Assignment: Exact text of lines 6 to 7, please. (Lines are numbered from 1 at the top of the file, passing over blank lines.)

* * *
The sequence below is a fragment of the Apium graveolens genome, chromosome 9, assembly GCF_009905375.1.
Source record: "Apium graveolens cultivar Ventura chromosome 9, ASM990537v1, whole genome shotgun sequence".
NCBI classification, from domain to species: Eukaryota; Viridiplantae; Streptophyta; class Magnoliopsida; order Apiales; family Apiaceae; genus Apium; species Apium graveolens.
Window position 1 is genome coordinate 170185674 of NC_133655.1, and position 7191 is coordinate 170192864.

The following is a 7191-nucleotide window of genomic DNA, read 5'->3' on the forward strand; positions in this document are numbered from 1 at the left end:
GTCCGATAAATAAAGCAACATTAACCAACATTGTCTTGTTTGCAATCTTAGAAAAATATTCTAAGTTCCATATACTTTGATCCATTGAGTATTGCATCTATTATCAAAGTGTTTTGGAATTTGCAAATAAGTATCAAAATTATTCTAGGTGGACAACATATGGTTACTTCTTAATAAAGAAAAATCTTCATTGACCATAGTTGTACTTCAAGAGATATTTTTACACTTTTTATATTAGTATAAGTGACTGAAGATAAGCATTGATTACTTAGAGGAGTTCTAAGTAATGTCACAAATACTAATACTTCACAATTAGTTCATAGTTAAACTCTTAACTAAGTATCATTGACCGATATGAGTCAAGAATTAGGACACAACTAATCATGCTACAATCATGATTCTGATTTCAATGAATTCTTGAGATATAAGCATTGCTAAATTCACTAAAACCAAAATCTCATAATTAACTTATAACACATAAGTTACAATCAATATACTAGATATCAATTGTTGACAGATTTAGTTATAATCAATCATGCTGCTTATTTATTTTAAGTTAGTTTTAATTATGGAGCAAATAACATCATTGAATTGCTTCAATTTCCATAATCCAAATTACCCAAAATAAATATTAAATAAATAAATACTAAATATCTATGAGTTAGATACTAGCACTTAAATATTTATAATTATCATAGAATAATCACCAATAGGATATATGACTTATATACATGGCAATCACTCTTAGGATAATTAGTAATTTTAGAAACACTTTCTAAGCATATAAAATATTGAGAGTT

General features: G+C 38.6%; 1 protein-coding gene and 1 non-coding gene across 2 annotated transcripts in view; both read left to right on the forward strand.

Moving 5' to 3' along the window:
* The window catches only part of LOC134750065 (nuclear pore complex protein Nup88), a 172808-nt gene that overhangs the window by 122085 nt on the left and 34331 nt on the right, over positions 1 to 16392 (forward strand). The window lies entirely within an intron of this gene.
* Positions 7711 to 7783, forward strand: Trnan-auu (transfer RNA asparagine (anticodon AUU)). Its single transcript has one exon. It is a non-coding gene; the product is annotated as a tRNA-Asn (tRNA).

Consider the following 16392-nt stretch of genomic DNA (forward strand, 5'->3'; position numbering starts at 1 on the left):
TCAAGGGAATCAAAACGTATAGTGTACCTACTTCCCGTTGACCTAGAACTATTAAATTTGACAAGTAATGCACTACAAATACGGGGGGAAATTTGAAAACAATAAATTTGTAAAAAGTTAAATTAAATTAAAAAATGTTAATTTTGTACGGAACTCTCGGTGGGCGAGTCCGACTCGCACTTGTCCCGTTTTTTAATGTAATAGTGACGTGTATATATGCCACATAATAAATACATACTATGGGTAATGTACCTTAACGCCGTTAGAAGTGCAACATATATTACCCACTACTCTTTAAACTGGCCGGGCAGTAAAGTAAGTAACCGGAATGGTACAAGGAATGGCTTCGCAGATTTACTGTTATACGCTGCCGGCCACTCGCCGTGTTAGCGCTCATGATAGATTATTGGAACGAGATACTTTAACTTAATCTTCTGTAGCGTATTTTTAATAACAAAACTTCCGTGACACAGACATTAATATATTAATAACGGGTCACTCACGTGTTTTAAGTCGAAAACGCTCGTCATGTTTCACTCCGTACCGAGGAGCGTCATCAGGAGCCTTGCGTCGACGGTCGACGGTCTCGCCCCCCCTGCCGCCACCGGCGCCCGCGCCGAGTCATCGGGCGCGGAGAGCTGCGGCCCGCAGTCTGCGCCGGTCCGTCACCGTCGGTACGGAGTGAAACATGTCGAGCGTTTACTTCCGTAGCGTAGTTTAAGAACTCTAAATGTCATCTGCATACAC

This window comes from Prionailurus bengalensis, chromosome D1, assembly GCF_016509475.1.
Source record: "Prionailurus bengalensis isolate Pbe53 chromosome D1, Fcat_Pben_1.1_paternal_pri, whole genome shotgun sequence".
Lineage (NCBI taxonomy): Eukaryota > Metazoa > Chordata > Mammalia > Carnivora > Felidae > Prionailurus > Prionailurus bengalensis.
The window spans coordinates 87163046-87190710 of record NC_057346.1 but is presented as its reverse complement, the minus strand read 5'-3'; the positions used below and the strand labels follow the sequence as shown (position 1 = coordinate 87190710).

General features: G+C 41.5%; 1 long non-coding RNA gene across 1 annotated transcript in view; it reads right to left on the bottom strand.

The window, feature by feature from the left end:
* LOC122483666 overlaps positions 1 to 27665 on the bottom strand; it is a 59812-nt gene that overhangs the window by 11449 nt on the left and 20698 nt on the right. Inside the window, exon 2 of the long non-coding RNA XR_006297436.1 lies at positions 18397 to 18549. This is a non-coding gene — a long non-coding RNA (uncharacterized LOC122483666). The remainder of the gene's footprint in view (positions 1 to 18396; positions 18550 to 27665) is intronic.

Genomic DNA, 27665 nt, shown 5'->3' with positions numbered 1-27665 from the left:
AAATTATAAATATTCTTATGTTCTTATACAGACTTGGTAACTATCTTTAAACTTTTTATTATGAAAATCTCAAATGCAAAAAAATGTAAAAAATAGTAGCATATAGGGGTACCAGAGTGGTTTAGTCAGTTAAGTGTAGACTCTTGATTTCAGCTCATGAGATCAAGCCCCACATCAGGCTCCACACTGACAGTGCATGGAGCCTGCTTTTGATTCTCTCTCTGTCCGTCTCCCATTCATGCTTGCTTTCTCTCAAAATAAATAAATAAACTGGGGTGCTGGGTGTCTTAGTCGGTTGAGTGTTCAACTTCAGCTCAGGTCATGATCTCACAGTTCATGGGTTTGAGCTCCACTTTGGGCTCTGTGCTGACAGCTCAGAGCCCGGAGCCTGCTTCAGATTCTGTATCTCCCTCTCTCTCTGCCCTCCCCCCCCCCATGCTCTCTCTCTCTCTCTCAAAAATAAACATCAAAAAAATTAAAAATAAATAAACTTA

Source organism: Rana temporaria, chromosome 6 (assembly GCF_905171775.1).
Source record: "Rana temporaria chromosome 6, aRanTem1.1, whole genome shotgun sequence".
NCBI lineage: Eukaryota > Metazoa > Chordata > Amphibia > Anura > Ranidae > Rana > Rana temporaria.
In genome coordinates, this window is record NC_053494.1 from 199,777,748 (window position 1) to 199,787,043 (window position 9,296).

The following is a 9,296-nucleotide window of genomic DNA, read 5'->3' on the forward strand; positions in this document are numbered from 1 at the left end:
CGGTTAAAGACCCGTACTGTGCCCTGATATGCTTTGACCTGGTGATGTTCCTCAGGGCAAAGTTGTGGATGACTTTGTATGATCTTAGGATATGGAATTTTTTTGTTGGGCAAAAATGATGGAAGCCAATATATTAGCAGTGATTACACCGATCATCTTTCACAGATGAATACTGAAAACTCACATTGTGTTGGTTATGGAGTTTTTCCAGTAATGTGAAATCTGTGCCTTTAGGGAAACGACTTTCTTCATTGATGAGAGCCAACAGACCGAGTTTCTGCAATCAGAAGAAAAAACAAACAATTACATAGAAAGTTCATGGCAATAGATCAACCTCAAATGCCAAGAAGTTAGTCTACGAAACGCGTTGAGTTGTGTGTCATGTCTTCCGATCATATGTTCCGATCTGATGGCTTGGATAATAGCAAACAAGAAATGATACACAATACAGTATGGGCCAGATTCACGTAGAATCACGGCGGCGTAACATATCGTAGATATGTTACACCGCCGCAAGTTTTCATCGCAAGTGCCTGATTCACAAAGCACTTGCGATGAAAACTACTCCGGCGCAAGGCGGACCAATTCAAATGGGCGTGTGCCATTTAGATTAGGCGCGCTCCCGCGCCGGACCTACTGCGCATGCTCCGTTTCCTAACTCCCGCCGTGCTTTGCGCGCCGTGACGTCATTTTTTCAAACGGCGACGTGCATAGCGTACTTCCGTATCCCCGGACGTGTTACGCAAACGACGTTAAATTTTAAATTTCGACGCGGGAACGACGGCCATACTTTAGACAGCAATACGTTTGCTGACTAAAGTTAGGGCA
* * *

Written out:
GTCCGATAAATAAAGCAACATTAACCAACATTGTCTTGTTTGCAATCTTAGAAAAATATTCTAAGTTCCATATACTTTGATCCATTGAGTATTGCATCTATTATCAAAGTGTTTTGGAATTTGCAAATAAGTATCAAAATTATTCTAGGTGGACAACATATGGTTACTTCTTAATAAAGAAAAATCTTCATTGACCATAGTTGTACTTCAAGAGATATTTTTACACTTTTTATATTAGTATAAGTGACTGAAGATAAGCATTGATTACTTAGAGGAGTTCTAAGTAATGTCACAAATACTAATACTTCACAATTAGTTCATAGTTAAACTCTTAACTAAGTATCATTGACCGATATGAGTCAAGAATTAGGACACAACTAATCATGCTACAATCATGATTCTGATTTCAATGAATTCTTGAGATATAAGCATTGCTAAATTCACTAAAACCAAAATCTCATAATTAACTTATAACACATAAGTTACAATCAATATACTAGATATCAATTGTTGACAGATTTAGTTATAATCAATCATGCTGCTTATTTATTTTAAGTTAGTTTTAATTATGGAGCAAATAACATCATTGAATTGCTTCAATTTCCATAATCCAAATTACCCAAAATAAATATTAAATAAATAAATACTAAATATCTATGAGTTAGATACTAGCACTTAAATATTTATAATTATCATAGAATAATCACCAATAGGATATATGACTTATATACATGGCAATCACTCTTAGGATAATTAGTAATTTTAGAAACACTTTCTAAGCATATAAAATATTGAGAGTT

General features: G+C 38.6%; 1 protein-coding gene and 1 non-coding gene across 2 annotated transcripts in view; both read left to right on the forward strand.